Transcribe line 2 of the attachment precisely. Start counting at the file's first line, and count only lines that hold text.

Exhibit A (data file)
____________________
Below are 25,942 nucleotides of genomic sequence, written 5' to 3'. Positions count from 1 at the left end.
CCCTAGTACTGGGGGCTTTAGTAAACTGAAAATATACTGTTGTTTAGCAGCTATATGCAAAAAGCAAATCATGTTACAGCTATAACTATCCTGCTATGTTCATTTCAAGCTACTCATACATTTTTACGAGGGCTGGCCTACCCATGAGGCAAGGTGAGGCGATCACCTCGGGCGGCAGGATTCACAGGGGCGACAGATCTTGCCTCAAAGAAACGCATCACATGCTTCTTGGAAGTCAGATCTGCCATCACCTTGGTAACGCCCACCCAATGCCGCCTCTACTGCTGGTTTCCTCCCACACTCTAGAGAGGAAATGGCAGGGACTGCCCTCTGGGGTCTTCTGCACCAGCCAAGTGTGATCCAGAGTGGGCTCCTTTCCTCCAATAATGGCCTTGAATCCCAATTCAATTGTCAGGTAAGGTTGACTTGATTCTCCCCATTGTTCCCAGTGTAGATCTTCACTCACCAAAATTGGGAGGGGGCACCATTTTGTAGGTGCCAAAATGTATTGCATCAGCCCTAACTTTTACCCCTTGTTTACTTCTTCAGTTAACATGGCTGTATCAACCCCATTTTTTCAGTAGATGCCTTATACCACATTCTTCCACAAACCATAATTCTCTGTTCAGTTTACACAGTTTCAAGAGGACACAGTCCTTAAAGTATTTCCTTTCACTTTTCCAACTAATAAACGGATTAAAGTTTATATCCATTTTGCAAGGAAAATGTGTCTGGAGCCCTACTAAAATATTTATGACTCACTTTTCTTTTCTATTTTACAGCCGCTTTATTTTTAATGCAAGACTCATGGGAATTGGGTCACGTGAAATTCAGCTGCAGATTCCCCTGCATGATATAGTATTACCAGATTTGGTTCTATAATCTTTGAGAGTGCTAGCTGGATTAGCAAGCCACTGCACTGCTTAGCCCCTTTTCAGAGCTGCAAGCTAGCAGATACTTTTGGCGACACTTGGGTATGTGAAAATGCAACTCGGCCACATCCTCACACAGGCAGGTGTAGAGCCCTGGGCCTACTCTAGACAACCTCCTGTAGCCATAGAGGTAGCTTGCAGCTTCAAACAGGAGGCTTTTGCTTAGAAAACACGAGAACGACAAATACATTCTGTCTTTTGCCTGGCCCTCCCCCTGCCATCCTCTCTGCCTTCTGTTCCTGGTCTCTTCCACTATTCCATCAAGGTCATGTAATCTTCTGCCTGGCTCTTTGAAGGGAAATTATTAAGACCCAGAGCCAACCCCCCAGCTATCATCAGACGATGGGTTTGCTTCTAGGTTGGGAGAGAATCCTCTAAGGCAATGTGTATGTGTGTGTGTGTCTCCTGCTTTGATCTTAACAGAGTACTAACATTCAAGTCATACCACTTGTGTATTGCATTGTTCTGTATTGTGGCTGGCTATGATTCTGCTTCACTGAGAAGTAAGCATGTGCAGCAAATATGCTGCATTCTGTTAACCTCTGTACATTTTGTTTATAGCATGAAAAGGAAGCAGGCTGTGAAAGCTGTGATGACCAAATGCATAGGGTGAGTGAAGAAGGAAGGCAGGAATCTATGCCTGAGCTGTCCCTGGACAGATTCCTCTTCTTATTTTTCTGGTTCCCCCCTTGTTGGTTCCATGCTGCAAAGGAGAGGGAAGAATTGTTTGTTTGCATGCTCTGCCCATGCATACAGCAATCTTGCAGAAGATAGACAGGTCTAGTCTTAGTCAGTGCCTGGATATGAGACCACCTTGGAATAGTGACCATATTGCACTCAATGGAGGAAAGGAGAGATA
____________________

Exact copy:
CCCTAGTACTGGGGGCTTTAGTAAACTGAAAATATACTGTTGTTTAGCAGCTATATGCAAAAAGCAAATCATGTTACAGCTATAACTATCCTGCTATGTTCATTTCAAGCTACTCATACATTTTTACGAGGGCTGGCCTACCCATGAGGCAAGGTGAGGCGATCACCTCGGGCGGCAGGATTCACAGGGGCGACAGATCTTGCCTCAAAGAAACGCATCACATGCTTCTTGGAAGTCAGATCTGCCATCACCTTGGTAACGCCCACCCAATGCCGCCTCTACTGCTGGTTTCCTCCCACACTCTAGAGAGGAAATGGCAGGGACTGCCCTCTGGGGTCTTCTGCACCAGCCAAGTGTGATCCAGAGTGGGCTCCTTTCCTCCAATAATGGCCTTGAATCCCAATTCAATTGTCAGGTAAGGTTGACTTGATTCTCCCCATTGTTCCCAGTGTAGATCTTCACTCACCAAAATTGGGAGGGGGCACCATTTTGTAGGTGCCAAAATGTATTGCATCAGCCCTAACTTTTACCCCTTGTTTACTTCTTCAGTTAACATGGCTGTATCAACCCCATTTTTTCAGTAGATGCCTTATACCACATTCTTCCACAAACCATAATTCTCTGTTCAGTTTACACAGTTTCAAGAGGACACAGTCCTTAAAGTATTTCCTTTCACTTTTCCAACTAATAAACGGATTAAAGTTTATATCCATTTTGCAAGGAAAATGTGTCTGGAGCCCTACTAAAATATTTATGACTCACTTTTCTTTTCTATTTTACAGCCGCTTTATTTTTAATGCAAGACTCATGGGAATTGGGTCACGTGAAATTCAGCTGCAGATTCCCCTGCATGATATAGTATTACCAGATTTGGTTCTATAATCTTTGAGAGTGCTAGCTGGATTAGCAAGCCACTGCACTGCTTAGCCCCTTTTCAGAGCTGCAAGCTAGCAGATACTTTTGGCGACACTTGGGTATGTGAAAATGCAACTCGGCCACATCCTCACACAGGCAGGTGTAGAGCCCTGGGCCTACTCTAGACAACCTCCTGTAGCCATAGAGGTAGCTTGCAGCTTCAAACAGGAGGCTTTTGCTTAGAAAACACGAGAACGACAAATACATTCTGTCTTTTGCCTGGCCCTCCCCCTGCCATCCTCTCTGCCTTCTGTTCCTGGTCTCTTCCACTATTCCATCAAGGTCATGTAATCTTCTGCCTGGCTCTTTGAAGGGAAATTATTAAGACCCAGAGCCAACCCCCCAGCTATCATCAGACGATGGGTTTGCTTCTAGGTTGGGAGAGAATCCTCTAAGGCAATGTGTATGTGTGTGTGTGTCTCCTGCTTTGATCTTAACAGAGTACTAACATTCAAGTCATACCACTTGTGTATTGCATTGTTCTGTATTGTGGCTGGCTATGATTCTGCTTCACTGAGAAGTAAGCATGTGCAGCAAATATGCTGCATTCTGTTAACCTCTGTACATTTTGTTTATAGCATGAAAAGGAAGCAGGCTGTGAAAGCTGTGATGACCAAATGCATAGGGTGAGTGAAGAAGGAAGGCAGGAATCTATGCCTGAGCTGTCCCTGGACAGATTCCTCTTCTTATTTTTCTGGTTCCCCCCTTGTTGGTTCCATGCTGCAAAGGAGAGGGAAGAATTGTTTGTTTGCATGCTCTGCCCATGCATACAGCAATCTTGCAGAAGATAGACAGGTCTAGTCTTAGTCAGTGCCTGGATATGAGACCACCTTGGAATAGTGACCATATTGCACTCAATGGAGGAAAGGAGAGATA